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Open Access Research

A situational picture of HIV/AIDS and injection drug use in Vinnitsya, Ukraine

Katerina Barcal1, Joseph E Schumacher2*, Kostyantyn Dumchev4 and Larisa Vasiliyevna Moroz3

Author affiliations

1 Department of Epidemiology, School of Public Health, The University of Alabama at Birmingham, Birmingham, Alabama, USA

2 Division of Preventive Medicine, Department of Medicine, The University of Alabama School of Medicine, Birmingham, Alabama, USA

3 Department of Infectious Diseases and Epidemiology, Vinnitsya National Pirogov Memorial Medical University, Vinnitsya, Ukraine

4 Vinnitsya Regional Narcological Dispensary, Vinnitsya, Ukraine

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Citation and License

Harm Reduction Journal 2005, 2:16  doi:10.1186/1477-7517-2-16

Published: 15 September 2005

Abstract

Background

New and explosive HIV epidemics are being witnessed in certain countries of Eastern Europe, including Ukraine, as well as a rapid and dramatic increase in the supply, use, and negative public health consequences of illicit drugs. A majority of registered HIV cases in Ukraine occur among injection drug users (IDUs), large numbers of whom report HIV risk behaviors such as needle sharing. The purpose of this study was to apply the World Health Organization's Rapid Assessment and Response on Injection Drug Use (IDU-RAR) guide to create a situational picture in the Vinnitsya Oblast, Ukraine, a region with very scarce information about the HIV/AIDS and injection drug use (IDU) epidemics.

Methods

The IDU-RAR uses a combination of qualitative data collection techniques commonly employed in social science and evaluation research to quickly depict the extent and nature of the given health problem and propose locally relevant recommendations for improvement. The investigators focused their assessment on the contextual factors, drug use, and intervention and policy components of the IDU-RAR. A combination of network and block sampling techniques was used. Data collection methods included direct observation, review of existing data, structured and unstructured interviews, and focus group discussions. Key informants and locations were visited until no new information was being generated.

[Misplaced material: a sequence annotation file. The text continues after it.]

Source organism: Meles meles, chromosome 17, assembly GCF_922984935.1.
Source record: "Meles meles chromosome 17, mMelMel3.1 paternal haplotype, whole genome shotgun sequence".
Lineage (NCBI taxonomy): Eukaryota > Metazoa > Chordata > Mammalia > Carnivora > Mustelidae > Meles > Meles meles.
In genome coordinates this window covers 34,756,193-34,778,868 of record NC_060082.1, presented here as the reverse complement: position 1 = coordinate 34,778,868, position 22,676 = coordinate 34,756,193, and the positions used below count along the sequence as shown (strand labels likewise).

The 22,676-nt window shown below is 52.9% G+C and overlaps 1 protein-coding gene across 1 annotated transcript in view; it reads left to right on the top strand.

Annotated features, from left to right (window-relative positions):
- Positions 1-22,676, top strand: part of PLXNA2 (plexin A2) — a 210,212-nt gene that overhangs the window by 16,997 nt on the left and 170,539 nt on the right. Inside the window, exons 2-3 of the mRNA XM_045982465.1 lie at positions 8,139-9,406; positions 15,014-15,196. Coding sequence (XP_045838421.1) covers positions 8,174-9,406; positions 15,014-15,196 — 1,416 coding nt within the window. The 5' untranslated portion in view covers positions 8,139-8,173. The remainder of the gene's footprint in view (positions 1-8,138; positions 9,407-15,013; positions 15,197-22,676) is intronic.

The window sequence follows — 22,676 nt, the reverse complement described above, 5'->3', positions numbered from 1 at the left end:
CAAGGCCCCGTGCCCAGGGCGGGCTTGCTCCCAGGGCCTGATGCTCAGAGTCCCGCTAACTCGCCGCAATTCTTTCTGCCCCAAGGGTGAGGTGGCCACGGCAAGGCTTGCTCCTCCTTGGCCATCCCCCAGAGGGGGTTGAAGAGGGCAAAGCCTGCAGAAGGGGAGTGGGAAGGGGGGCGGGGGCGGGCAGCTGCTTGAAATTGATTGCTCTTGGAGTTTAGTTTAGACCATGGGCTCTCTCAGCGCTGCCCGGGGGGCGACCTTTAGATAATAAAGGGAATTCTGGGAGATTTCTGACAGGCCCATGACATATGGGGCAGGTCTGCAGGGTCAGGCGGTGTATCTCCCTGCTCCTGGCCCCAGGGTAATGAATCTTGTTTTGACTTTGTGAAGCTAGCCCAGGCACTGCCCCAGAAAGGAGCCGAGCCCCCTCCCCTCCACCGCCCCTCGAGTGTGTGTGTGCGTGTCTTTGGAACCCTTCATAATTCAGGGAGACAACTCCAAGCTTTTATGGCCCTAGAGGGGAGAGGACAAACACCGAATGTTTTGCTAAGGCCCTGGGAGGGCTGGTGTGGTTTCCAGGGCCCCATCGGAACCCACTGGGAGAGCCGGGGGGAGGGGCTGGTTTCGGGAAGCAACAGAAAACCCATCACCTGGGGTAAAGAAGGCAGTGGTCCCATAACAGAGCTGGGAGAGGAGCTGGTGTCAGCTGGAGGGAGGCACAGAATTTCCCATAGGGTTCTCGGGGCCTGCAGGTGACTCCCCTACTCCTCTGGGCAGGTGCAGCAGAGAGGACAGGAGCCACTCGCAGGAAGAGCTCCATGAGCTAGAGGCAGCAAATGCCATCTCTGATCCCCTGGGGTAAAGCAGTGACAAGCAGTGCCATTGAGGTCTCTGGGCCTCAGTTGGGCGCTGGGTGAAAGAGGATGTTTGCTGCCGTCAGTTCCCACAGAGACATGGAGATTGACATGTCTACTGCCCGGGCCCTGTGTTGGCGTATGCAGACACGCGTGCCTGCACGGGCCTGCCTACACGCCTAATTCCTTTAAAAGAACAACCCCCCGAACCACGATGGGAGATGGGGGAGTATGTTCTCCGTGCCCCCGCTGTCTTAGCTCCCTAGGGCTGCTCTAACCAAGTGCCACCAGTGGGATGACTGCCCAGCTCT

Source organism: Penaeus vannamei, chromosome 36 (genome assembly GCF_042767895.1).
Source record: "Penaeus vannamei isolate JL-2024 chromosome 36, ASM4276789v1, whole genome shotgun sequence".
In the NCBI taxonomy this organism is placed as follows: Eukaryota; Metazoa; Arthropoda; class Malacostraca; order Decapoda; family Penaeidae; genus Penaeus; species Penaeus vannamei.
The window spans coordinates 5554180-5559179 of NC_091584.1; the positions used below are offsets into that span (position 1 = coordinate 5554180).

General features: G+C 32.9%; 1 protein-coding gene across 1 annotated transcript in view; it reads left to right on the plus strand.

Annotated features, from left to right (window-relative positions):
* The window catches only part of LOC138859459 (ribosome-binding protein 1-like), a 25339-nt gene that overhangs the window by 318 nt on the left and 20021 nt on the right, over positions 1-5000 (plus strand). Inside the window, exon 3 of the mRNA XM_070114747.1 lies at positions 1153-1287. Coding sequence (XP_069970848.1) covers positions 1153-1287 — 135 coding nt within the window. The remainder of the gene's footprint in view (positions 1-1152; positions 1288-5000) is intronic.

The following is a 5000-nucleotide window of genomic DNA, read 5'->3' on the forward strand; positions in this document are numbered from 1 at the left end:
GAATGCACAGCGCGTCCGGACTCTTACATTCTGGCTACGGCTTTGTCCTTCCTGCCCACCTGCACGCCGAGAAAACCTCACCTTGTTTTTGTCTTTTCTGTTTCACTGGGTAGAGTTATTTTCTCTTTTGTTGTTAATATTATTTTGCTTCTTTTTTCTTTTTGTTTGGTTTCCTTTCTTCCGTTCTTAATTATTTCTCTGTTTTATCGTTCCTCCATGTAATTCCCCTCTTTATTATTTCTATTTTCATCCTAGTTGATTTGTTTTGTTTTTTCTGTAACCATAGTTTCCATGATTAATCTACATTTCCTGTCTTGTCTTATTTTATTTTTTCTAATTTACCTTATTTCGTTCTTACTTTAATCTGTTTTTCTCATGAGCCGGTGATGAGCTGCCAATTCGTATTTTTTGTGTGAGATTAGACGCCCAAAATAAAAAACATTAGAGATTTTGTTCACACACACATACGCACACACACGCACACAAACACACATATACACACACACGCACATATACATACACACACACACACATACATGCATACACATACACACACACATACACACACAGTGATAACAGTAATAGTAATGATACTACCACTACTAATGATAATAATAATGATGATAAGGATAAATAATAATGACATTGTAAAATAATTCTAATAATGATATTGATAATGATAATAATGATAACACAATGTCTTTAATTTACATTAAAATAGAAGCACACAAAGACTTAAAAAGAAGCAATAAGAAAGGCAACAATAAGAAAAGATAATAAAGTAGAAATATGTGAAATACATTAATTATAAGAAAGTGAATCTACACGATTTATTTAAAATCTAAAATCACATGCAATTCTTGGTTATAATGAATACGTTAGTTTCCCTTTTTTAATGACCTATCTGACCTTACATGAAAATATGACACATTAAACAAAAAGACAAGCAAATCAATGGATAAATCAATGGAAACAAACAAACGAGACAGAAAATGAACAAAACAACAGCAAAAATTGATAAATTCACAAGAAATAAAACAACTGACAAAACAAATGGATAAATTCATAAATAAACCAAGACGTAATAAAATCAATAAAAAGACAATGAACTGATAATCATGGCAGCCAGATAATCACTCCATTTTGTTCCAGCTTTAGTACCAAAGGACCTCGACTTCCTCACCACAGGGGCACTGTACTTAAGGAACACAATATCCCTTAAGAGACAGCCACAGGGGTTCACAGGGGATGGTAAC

Results

The number of registered HIV cases in Vinnitsya has increased from 3 (1987–1995) to 860 (1999–10/2004), 57 of whom have already died. Ten percent of annual admissions to the area's Regional Narcological Dispensary were for opiate disorders, and the number of registered IDUs rose by 20% from 1999 to 2000. The level of HIV/AIDS awareness is generally poor among the general population but high among high-risk populations. Both HIV/AIDS and injection drug use carry a strong stigma in the community, even among medical professionals. There was very little evidence of primary HIV/AIDS prevention efforts, and IDU prevention efforts focused on promotion of anti-drug messages in the schools.

Conclusion

Given that Ukraine has sparse resources to be devoted to this problem, action recommendations should be prioritized, realistic, and initially targeted to persons in greatest need. The following action recommendations are prioritized by the following categories: First priority: Voluntary Counseling and Testing; Second Priority: Prevention and Education; and Third Priority: Harm Reduction and Treatment. They are provided in this sequence based on what response can realistically be implemented first with limited additional resources and can make the greatest immediate impact. The persons at greatest risk, HIV positive persons and IDUs, should be attended to first.

Keywords:
HIV/AIDS; IDU; drug abuse; Ukraine; Rapid Assessment and Response Guide